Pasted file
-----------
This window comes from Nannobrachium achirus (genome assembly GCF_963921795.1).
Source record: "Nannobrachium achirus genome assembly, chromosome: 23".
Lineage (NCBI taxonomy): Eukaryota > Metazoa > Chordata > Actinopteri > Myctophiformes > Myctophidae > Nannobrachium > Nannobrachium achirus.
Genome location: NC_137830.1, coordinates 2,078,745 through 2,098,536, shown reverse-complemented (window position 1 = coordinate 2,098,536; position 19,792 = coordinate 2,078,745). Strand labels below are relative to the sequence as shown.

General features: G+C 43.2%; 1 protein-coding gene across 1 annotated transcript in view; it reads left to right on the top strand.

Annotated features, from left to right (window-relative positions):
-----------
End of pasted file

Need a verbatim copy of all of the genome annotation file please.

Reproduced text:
This window comes from Nannobrachium achirus (genome assembly GCF_963921795.1).
Source record: "Nannobrachium achirus genome assembly, chromosome: 23".
Lineage (NCBI taxonomy): Eukaryota > Metazoa > Chordata > Actinopteri > Myctophiformes > Myctophidae > Nannobrachium > Nannobrachium achirus.
Genome location: NC_137830.1, coordinates 2,078,745 through 2,098,536, shown reverse-complemented (window position 1 = coordinate 2,098,536; position 19,792 = coordinate 2,078,745). Strand labels below are relative to the sequence as shown.

General features: G+C 43.2%; 1 protein-coding gene across 1 annotated transcript in view; it reads left to right on the top strand.

Annotated features, from left to right (window-relative positions):